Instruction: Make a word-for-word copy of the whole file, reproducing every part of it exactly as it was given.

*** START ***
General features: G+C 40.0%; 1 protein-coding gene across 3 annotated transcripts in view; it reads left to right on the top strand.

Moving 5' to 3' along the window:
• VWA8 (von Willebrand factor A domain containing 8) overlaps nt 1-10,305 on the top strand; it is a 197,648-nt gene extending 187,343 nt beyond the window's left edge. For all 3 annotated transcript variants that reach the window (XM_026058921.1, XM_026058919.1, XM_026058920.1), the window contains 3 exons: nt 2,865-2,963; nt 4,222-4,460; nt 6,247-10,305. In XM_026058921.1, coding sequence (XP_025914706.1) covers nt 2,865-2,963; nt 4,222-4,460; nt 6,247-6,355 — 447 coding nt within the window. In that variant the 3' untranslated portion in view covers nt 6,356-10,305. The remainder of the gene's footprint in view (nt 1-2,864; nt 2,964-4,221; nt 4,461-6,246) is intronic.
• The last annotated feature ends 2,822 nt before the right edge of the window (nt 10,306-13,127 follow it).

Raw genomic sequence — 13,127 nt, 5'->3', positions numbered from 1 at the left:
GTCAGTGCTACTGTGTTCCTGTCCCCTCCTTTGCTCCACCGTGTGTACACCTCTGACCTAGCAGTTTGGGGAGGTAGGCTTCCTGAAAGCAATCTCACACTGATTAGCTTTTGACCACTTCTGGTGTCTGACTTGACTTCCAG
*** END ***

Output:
General features: G+C 40.0%; 1 protein-coding gene across 3 annotated transcripts in view; it reads left to right on the top strand.

Moving 5' to 3' along the window:
• VWA8 (von Willebrand factor A domain containing 8) overlaps nt 1-10,305 on the top strand; it is a 197,648-nt gene extending 187,343 nt beyond the window's left edge. For all 3 annotated transcript variants that reach the window (XM_026058921.1, XM_026058919.1, XM_026058920.1), the window contains 3 exons: nt 2,865-2,963; nt 4,222-4,460; nt 6,247-10,305. In XM_026058921.1, coding sequence (XP_025914706.1) covers nt 2,865-2,963; nt 4,222-4,460; nt 6,247-6,355 — 447 coding nt within the window. In that variant the 3' untranslated portion in view covers nt 6,356-10,305. The remainder of the gene's footprint in view (nt 1-2,864; nt 2,964-4,221; nt 4,461-6,246) is intronic.
• The last annotated feature ends 2,822 nt before the right edge of the window (nt 10,306-13,127 follow it).

Raw genomic sequence — 13,127 nt, 5'->3', positions numbered from 1 at the left:
GTCAGTGCTACTGTGTTCCTGTCCCCTCCTTTGCTCCACCGTGTGTACACCTCTGACCTAGCAGTTTGGGGAGGTAGGCTTCCTGAAAGCAATCTCACACTGATTAGCTTTTGACCACTTCTGGTGTCTGACTTGACTTCCAG